10 things to do if your child (or you) is being cyberbullied

June 5, 2015

I probably don’t need to tell you about the “dangers” of online relationships and social media, nor do I need to write about trolls or bullies, which I’m guessing some of us have experienced before.

It’s terrifying and hurtful to be bullied as adults, and it must be worse as a child, especially if there’s no one to talk to, or if there doesn’t seem to be a way out.

IT security company Kaspersky Lab says that online bullying could be more intense than traditional bullying for the following reasons:

  • It’s anonymous. As cyberbullying can remain faceless in an anonymous online setting it is harder to establish the bullies’ identities and to prove who is ultimately responsible. This also means that the bullies are less connected to the damage they cause and can take things further as a result.
  • It’s hard to escape. Most people today have access to the Internet and all humiliating information that is stored online can theoretically be accessible forever, by everyone.
  • It’s more invasive than face-to-face interaction. The bullies and the victims cannot see each other. Consequently, they are unable to see their counterparts’ facial expressions, gestures or spatial behavior. Bullies become even more detached from the damage they are causing and as a consequence they become less concerned about the feelings and opinions of others.

 Here are 10 tips from Kaspersky for dealing with cyberbullying – as good for kids as they are for adults.

1: Stay calm

The first thing you must do is breathe. It might be good to walk away from your device or the social networking site where the cyberbullying is happening. Take time out. Remember that bullies usually have their own problems and are trying to make themselves feel better by attacking you. Nothing that they say is true.

2: Don’t reply

It is very important that you do not engage with the cyberbully. They are looking to infuriate and hurt you, but more than that they want you to respond to them. So NEVER give a cyberbully what they want. Ignore the comments and/or messages.

3: Take screenshots

Do not delete any of the abuse you receive online. If you need to share your story with a trusted adult, your school or the police, they may need proof of the cyberbullying in order to act. To take a screenshot of a message on a laptop or PC, press Shift and Print Screen; on a Mac, press Command, Shift and the number 3. On an Apple phone or iPad, press the lock button and the home button at the same time. On an Android phone or tablet, hold the power and volume button at the same time.

4: Tell a trusted adult

There are many people you can tell if you are being cyberbullied. Talk to the adult you feel most comfortable with. They will be able to help you through this difficult time. Remember that you do not have to and shouldn’t go through this alone. Open up and you will be provided with the necessary support and care to overcome this.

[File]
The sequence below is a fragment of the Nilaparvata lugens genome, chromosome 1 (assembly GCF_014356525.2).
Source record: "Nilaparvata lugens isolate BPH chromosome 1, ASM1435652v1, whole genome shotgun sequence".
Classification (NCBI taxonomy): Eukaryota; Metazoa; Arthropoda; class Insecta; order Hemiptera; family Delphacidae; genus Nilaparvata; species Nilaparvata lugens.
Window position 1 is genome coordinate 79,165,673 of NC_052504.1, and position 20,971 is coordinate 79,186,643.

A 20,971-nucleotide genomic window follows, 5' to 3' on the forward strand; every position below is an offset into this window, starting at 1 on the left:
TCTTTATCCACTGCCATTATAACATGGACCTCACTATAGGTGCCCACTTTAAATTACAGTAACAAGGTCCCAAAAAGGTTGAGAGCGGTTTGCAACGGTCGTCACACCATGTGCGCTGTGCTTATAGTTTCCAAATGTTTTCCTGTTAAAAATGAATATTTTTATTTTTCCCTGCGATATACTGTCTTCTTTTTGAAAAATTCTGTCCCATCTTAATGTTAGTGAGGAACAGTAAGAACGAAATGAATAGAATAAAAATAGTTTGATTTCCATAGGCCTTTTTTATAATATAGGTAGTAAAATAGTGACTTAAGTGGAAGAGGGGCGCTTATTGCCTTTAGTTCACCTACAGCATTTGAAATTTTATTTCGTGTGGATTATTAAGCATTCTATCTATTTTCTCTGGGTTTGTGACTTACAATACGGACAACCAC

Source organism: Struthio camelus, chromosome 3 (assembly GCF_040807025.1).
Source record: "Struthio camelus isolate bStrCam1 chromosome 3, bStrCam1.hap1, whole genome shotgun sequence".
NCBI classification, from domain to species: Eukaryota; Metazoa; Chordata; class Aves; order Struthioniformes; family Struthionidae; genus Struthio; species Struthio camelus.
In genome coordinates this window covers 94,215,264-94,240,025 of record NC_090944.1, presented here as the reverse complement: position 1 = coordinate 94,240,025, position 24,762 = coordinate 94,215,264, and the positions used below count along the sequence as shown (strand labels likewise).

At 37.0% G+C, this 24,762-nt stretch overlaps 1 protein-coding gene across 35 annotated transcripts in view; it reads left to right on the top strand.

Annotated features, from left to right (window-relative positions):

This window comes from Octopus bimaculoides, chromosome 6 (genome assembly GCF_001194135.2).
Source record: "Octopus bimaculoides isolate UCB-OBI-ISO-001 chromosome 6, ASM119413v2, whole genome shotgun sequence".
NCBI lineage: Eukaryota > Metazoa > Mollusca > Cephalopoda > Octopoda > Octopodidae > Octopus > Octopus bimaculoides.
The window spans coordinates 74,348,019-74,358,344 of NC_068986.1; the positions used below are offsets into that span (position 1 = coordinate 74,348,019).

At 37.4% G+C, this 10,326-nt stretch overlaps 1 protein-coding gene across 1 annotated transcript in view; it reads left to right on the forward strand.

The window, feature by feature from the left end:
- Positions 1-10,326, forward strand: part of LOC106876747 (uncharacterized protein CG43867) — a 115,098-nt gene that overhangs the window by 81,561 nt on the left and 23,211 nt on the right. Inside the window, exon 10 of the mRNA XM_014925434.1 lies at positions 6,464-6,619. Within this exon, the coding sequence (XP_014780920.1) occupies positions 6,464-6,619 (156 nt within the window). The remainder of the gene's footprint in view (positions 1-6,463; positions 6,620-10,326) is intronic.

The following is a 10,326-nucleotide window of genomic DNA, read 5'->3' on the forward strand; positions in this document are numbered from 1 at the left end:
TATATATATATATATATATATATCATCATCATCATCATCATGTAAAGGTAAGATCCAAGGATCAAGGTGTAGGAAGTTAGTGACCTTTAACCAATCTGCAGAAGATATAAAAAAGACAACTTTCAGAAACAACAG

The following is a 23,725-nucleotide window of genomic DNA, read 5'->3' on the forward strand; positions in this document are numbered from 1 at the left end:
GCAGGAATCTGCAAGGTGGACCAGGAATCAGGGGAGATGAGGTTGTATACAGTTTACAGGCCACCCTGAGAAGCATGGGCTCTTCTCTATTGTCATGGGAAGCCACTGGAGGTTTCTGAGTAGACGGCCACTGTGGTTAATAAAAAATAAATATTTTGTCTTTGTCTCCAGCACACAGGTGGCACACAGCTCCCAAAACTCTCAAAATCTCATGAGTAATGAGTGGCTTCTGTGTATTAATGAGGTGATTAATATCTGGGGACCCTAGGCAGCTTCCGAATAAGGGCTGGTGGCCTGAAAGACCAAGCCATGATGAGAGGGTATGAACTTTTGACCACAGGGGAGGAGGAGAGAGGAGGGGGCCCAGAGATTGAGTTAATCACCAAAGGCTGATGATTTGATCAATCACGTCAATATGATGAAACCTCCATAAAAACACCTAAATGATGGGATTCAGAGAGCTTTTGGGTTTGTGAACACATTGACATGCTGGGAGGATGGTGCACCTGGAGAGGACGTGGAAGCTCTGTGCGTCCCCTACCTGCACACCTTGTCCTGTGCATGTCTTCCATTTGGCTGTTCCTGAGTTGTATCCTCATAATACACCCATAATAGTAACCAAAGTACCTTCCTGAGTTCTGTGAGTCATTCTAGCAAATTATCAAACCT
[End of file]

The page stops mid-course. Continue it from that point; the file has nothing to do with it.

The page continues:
5: Block the bully

Make sure you block the bully from the relevant social networking sites. This will mean that they can’t contact you or engage with you. Even if you are only being bullied on one social networking site, it is important to block the cyberbully from all of them. This will also send a message to them that you are not going to accept what they are doing to you and how they are making you feel.

6: Report abuse

After the bully is blocked you have to report the person and the messages you have been receiving to the relevant social networking site. They will investigate what has been happening and then take relevant action against the cyberbully.

7: Confront the bully

If the bully is someone you know from your school, club, team or through mutual friends, it might be a good idea to confront them. Some cyberbullies aren’t aware of what they are doing and how it is making you feel. Don’t presume that they know. Ask them to stop what they are doing to you.

8: Take it further

If you have followed steps 1-7 and the bullying has continued or if the messages you have been receiving are posing a real and current threat to your safety, it is time to do something else about it. You may need to contact the school, club or the police. Don’t hesitate to take further action.

9. Change privacy settings

Because you have been a victim of cyberbullying, it means the privacy settings on your social networking accounts are not as secure as they should be. Make sure you change them so that only your friends can see your profile and everything you do.

10: Review friends

Once you have reviewed your privacy settings it’s important to filter through your list of ‘friends’ and remove any that you don’t know, haven’t met or don’t like. This will protect you from another incident like this happening again. In the future do not accept friend requests from people you don’t know or haven’t met in person.

It’s very important to deal with cyberbullying. Do not ignore it, or the problem will just get worse. Don’t be afraid to speak up to stamp it out.

More information and advice on how to fight cyberbullying, head to Kaspersky Lab’s educational portal: kids.kaspersky.com/cyberbullying. 

 

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